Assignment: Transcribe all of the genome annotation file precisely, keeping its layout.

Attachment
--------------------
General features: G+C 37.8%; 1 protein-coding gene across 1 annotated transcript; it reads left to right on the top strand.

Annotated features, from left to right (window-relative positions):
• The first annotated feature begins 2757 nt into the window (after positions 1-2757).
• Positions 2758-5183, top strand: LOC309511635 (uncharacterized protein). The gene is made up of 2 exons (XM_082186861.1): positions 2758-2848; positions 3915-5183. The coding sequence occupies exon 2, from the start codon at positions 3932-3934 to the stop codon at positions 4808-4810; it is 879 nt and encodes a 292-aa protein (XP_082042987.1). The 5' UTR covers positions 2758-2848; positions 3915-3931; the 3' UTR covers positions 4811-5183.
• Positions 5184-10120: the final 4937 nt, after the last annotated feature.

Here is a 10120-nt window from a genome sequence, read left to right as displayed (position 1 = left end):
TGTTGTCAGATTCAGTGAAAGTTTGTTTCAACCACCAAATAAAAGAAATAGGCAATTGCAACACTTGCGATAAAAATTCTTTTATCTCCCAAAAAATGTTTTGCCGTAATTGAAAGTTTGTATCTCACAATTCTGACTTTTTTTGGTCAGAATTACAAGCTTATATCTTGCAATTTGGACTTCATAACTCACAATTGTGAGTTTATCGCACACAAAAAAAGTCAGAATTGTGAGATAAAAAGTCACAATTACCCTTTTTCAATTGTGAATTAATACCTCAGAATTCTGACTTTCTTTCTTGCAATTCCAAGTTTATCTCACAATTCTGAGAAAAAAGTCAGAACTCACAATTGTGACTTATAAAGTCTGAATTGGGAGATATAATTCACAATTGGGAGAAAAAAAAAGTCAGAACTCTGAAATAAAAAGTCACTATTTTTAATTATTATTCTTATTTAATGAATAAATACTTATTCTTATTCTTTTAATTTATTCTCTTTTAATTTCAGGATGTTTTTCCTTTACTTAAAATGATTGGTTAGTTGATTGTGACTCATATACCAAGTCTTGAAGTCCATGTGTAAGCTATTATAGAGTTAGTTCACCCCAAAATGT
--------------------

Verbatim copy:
General features: G+C 37.8%; 1 protein-coding gene across 1 annotated transcript; it reads left to right on the top strand.

Annotated features, from left to right (window-relative positions):
• The first annotated feature begins 2757 nt into the window (after positions 1-2757).
• Positions 2758-5183, top strand: LOC309511635 (uncharacterized protein). The gene is made up of 2 exons (XM_082186861.1): positions 2758-2848; positions 3915-5183. The coding sequence occupies exon 2, from the start codon at positions 3932-3934 to the stop codon at positions 4808-4810; it is 879 nt and encodes a 292-aa protein (XP_082042987.1). The 5' UTR covers positions 2758-2848; positions 3915-3931; the 3' UTR covers positions 4811-5183.
• Positions 5184-10120: the final 4937 nt, after the last annotated feature.

Here is a 10120-nt window from a genome sequence, read left to right as displayed (position 1 = left end):
TGTTGTCAGATTCAGTGAAAGTTTGTTTCAACCACCAAATAAAAGAAATAGGCAATTGCAACACTTGCGATAAAAATTCTTTTATCTCCCAAAAAATGTTTTGCCGTAATTGAAAGTTTGTATCTCACAATTCTGACTTTTTTTGGTCAGAATTACAAGCTTATATCTTGCAATTTGGACTTCATAACTCACAATTGTGAGTTTATCGCACACAAAAAAAGTCAGAATTGTGAGATAAAAAGTCACAATTACCCTTTTTCAATTGTGAATTAATACCTCAGAATTCTGACTTTCTTTCTTGCAATTCCAAGTTTATCTCACAATTCTGAGAAAAAAGTCAGAACTCACAATTGTGACTTATAAAGTCTGAATTGGGAGATATAATTCACAATTGGGAGAAAAAAAAAGTCAGAACTCTGAAATAAAAAGTCACTATTTTTAATTATTATTCTTATTTAATGAATAAATACTTATTCTTATTCTTTTAATTTATTCTCTTTTAATTTCAGGATGTTTTTCCTTTACTTAAAATGATTGGTTAGTTGATTGTGACTCATATACCAAGTCTTGAAGTCCATGTGTAAGCTATTATAGAGTTAGTTCACCCCAAAATGT